I used the plywood floor as a base to mount another panel overhead, so all in all it progressed quite nicely.
In trials it worked very well. The remote speed controller was just the job as the motor was now far away and behind me.
The boat picked up speed and soon settled into a steady 3 or 4 miles and hour. I found that 80% of top speed (speed 4 using the 5-speed switch system) was optimum for distance covered and battery depletion – more of this in another post.
It seemed a great solution but a few things spoilt it for me.
- Steering got a bit complicated. I had to modify the motor steering handle and hook up a steering extension.
- The weight of the panel and trolling motor at the back made the kayak rear-heavy
- The whole arrangement was fiddly to put together and took too much time
Back to the drawing board!
After more trials I eventually decided to try and mount the trolling motor to the side – a bit tricky because the tubes are so wide. I was determined to put a trolling motor on a kayak in such a way that it was easy to build and reliable.
I did this by attaching a long piece of wood to the uprights for support, which also rests on the top of the side-tubes. It’s a great arrangement – this horizontal piece acts as a transom for the Minkota motor mount and is held super stable by the floor and the side of the boat.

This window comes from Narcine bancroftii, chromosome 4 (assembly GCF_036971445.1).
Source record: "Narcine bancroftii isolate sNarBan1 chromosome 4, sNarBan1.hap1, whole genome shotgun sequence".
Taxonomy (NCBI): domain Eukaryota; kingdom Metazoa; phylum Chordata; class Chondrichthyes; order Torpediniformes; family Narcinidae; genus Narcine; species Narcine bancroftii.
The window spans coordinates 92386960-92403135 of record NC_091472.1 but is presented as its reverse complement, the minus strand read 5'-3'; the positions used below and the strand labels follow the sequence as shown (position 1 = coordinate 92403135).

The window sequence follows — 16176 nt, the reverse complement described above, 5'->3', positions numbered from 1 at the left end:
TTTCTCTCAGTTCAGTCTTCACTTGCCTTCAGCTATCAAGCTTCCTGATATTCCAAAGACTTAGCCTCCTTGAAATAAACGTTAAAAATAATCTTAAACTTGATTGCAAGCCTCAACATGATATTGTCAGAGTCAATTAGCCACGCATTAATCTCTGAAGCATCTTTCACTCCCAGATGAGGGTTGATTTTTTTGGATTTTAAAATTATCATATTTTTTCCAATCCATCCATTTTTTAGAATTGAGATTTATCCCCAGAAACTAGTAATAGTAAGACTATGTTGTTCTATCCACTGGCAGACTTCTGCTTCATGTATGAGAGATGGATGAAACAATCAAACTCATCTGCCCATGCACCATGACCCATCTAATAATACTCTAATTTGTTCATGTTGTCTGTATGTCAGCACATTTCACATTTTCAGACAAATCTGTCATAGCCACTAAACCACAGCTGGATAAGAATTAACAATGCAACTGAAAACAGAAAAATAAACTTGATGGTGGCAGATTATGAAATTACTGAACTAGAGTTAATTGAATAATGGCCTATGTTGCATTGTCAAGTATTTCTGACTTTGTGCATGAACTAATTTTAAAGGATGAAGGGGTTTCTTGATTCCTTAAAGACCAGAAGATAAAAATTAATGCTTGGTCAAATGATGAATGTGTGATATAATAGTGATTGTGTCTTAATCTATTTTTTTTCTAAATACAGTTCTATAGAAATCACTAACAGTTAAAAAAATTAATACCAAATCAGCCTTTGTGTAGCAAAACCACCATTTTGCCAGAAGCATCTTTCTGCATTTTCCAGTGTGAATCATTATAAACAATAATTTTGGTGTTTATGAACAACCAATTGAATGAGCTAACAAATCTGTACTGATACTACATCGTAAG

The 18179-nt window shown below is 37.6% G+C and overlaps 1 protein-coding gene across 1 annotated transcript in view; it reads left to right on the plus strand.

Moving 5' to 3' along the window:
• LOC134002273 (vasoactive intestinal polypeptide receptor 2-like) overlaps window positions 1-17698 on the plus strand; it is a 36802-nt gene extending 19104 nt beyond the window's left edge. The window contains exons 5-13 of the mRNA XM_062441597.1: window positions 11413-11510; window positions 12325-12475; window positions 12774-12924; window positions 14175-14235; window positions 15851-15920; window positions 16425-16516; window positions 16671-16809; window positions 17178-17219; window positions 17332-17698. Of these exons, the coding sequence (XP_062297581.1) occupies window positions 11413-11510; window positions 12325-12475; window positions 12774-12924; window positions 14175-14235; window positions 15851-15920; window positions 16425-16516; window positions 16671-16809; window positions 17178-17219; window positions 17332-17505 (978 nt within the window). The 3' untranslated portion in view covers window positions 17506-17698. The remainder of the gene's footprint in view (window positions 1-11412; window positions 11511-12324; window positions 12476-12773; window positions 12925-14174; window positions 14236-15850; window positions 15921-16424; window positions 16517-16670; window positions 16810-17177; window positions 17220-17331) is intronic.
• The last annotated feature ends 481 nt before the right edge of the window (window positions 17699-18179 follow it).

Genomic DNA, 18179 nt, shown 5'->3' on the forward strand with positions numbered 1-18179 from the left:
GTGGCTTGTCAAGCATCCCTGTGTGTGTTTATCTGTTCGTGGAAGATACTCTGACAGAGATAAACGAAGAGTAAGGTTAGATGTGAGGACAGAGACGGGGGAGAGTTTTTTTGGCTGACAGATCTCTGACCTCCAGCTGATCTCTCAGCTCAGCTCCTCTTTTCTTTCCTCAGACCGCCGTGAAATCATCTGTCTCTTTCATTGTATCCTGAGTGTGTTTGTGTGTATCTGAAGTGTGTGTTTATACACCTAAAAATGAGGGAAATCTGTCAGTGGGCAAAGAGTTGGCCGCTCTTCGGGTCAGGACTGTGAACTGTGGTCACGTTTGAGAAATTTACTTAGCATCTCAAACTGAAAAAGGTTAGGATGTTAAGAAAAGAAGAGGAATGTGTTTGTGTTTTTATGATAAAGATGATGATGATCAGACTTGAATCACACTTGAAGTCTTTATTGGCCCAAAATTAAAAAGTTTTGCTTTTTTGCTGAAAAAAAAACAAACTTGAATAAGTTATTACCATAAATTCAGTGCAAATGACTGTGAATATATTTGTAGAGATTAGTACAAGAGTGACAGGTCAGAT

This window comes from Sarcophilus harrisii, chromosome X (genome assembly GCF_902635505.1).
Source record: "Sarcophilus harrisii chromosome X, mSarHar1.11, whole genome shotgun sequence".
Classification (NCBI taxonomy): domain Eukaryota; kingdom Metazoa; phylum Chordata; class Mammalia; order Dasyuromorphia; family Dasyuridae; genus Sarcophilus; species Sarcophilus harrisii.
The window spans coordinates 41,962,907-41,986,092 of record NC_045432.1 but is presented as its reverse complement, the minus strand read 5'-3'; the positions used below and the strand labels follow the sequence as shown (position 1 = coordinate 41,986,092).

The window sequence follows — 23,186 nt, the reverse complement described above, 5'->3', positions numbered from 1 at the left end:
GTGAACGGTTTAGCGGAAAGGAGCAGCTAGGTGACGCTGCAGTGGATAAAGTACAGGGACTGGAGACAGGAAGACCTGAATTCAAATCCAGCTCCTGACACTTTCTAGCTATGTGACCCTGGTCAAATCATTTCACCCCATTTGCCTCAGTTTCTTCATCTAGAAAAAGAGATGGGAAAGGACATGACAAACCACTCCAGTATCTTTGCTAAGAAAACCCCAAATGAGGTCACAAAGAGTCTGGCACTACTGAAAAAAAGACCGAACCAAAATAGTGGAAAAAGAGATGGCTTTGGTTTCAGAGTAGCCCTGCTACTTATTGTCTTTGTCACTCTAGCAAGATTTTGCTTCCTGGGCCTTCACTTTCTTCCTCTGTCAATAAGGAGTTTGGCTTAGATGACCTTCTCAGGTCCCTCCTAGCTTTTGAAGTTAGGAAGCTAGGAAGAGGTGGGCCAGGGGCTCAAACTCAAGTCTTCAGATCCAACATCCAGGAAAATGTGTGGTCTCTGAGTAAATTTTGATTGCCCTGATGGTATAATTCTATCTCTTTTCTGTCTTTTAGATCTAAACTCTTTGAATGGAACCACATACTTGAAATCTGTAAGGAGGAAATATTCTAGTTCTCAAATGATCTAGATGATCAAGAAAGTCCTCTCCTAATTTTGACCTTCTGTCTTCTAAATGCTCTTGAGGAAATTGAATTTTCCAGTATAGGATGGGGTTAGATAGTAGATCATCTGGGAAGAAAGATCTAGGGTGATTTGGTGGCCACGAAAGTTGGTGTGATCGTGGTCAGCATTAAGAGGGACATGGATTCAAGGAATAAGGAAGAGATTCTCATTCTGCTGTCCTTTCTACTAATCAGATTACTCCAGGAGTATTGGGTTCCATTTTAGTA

You can find the detail in my post How to put a trolling motor on an inflatable boat.
Best trolling motor for inflatable kayak?
A 30lbs thrust trolling motor is ideal for mounting on an inflatable kayak. Bigger kayak motors may have more thrust than is required to quickly accelerate the boat to cruising speed of 5 miles/hour.
How deep should a trolling motor be in the water?
The top of the trolling motor casing should be at minimum 12 inches (305 mm) below the surface of the water. Most commercially available trolling motor shafts are long enough to achieve this on small craft.
Can I use car battery for trolling motor?
A car battery will drive a trolling motor but it is not designed for that function. A car battery should only be discharged 5% to 10% or will be damaged. Deep cycle batteries are used for trolling motors as they can be discharged up to 80% of their capacity.